Tánaiste Eamon Gilmore has insisted that diplomatic relations with the Vatican remain “very strong” despite a furore over the closure of Ireland’s embassy to the Holy See.
In an interview with Vatican Radio, the Labour leader also said that it was hoped the Government could examine locations for embassies once the country’s finances improved.
A campaign by TDs from Mr Gilmore’s coalition partner Fine Gael to call for its re-instatement is gathering momentum, with Lucinda Creighton, the junior foreign affairs minister, backing demands for the embassy’s doors to be reopened.
Mr Gilmore told the official radio station for the Vatican that staff and budget cutbacks had forced the Government to close three embassies, including the one at the Holy See.
“Well, as you know, Ireland has been going through a very difficult economic period at the moment the consequence of that is a reduction in the amount of money that is available to all government departments, including the Department of Foreign Affairs, and also a very significant reduction in the number of staff that we have available to us.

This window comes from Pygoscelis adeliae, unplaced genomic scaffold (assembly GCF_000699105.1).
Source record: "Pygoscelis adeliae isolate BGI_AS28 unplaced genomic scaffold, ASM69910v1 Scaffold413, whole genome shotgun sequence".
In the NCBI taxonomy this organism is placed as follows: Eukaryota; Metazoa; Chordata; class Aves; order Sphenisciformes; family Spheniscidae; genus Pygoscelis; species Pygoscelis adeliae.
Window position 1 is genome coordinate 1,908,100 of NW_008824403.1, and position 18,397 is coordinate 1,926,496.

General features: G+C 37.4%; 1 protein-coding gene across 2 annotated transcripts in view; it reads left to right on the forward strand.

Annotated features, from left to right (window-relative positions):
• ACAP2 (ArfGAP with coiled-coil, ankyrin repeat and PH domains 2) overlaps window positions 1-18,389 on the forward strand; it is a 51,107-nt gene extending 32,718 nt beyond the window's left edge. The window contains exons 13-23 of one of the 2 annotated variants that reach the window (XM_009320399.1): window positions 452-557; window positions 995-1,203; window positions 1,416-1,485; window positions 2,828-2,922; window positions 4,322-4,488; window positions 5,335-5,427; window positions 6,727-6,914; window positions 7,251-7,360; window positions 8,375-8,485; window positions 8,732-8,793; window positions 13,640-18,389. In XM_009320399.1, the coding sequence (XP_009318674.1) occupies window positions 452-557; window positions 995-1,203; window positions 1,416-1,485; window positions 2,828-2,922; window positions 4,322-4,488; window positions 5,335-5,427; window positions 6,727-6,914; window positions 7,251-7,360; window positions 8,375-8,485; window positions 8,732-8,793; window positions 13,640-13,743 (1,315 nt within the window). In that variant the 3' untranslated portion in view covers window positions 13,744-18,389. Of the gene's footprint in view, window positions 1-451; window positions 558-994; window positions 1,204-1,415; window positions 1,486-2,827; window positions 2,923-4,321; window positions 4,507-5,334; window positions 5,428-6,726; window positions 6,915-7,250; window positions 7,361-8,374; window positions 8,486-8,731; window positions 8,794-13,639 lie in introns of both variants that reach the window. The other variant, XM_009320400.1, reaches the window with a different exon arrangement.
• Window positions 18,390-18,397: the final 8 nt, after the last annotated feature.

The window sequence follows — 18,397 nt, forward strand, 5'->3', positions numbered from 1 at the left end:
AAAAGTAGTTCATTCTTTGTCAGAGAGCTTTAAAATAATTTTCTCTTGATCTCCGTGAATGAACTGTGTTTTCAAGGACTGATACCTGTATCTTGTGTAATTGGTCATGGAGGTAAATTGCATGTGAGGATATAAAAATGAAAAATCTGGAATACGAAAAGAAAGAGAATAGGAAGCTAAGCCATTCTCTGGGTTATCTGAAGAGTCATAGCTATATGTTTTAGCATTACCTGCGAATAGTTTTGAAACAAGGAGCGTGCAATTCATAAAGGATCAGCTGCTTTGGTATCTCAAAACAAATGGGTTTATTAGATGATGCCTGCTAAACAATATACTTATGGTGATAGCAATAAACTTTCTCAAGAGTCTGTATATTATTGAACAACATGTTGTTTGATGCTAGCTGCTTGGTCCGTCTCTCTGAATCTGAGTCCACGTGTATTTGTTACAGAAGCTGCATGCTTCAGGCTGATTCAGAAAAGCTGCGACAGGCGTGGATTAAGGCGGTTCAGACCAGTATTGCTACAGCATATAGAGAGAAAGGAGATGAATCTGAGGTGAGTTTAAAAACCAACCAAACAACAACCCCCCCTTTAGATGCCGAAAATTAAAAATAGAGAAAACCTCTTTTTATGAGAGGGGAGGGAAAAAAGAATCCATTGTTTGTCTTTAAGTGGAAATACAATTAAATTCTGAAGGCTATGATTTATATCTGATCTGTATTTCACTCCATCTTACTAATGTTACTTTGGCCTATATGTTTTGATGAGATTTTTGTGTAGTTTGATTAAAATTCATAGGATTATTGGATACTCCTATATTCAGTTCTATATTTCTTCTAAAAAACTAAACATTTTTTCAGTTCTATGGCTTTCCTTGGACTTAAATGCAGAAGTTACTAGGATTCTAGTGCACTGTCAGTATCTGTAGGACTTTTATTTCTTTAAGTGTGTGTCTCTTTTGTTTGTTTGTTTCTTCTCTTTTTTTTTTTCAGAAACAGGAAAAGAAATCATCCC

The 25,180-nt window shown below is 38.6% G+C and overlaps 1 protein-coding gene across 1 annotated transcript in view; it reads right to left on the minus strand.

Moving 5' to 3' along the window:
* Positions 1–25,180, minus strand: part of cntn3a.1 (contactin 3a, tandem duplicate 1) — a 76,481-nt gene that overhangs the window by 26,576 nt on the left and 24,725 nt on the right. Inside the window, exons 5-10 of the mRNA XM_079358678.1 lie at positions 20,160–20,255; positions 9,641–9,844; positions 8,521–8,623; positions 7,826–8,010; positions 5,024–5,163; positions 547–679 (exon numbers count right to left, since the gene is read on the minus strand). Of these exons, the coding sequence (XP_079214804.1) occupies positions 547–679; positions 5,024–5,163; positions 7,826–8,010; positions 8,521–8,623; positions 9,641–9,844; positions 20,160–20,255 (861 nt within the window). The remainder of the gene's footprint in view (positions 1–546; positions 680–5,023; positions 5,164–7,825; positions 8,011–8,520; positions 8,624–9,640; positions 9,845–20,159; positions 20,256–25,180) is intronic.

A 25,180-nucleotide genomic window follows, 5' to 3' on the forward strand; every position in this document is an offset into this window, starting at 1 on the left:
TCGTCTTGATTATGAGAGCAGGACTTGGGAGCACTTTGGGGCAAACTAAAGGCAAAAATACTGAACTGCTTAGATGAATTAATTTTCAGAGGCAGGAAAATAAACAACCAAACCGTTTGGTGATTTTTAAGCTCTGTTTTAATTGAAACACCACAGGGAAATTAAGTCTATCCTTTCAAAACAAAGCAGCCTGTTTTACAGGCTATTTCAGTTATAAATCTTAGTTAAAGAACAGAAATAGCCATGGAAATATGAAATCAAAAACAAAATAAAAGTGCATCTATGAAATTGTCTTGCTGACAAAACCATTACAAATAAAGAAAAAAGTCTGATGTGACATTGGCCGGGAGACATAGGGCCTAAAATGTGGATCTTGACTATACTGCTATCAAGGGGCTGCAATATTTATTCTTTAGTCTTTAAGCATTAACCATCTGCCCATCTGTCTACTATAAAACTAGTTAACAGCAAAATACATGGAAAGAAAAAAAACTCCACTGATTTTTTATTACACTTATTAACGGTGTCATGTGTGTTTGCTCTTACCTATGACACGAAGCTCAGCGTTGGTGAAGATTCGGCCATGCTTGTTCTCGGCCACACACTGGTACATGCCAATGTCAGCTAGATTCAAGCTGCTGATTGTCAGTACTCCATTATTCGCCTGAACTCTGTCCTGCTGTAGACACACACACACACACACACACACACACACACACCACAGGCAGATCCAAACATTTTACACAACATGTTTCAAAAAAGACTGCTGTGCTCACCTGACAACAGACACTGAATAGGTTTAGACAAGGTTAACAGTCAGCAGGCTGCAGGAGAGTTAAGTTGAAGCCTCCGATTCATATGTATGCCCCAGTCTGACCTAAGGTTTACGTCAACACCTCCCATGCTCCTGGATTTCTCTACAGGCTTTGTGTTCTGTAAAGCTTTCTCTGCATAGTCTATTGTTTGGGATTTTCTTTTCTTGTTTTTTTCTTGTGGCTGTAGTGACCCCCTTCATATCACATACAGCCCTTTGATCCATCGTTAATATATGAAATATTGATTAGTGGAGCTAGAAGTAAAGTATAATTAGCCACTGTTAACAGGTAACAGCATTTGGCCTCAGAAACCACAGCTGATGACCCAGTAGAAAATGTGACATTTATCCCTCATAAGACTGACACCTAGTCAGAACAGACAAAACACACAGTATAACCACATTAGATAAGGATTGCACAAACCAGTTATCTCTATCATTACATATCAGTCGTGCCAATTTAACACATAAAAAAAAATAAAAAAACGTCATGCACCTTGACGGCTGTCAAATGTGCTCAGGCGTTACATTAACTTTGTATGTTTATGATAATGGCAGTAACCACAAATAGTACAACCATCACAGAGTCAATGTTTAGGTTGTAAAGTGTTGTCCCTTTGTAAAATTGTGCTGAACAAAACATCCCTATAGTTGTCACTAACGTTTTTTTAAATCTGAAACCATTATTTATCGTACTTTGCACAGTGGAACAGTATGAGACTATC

“We have a very small diplomatic team spread around the world. We conducted a review of our diplomatic missions and our missions overseas and decided that regrettably, at this time, we would have to close three of those. One of those three was the embassy to the Holy See.
“I want to emphasise of course that our diplomatic relations with the Holy See remain very strong.
“We have appointed the most senior diplomat in our department, the secretary general of our department, to be the Irish ambassador to the Holy See and he will serve us at that function from Dublin.
“I would hope in the course of time, as our financial and economic circumstances improve, that we can revisit the whole question of where our missions are, including the question of our mission to the Holy See.”
His comments came after Taoiseach Enda Kenny said the issue of the embassy closure would not be revisited in the near future, despite calls from his backbenchers to review it.
The Fine Gael parliamentary party last week strongly endorsed a motion calling for a review of the closure, which was announced by Mr Gilmore in November.
Mr Gilmore also said that efforts would be made to protect religious freedom as part of Ireland’s chairmanship of the Organisation for Security and Co-operation in Europe (OSCE).
“The promotion and defence of religious freedom is very much a priority for the OSCE, and it is a particular priority for Ireland as chairperson of the OSCE.”
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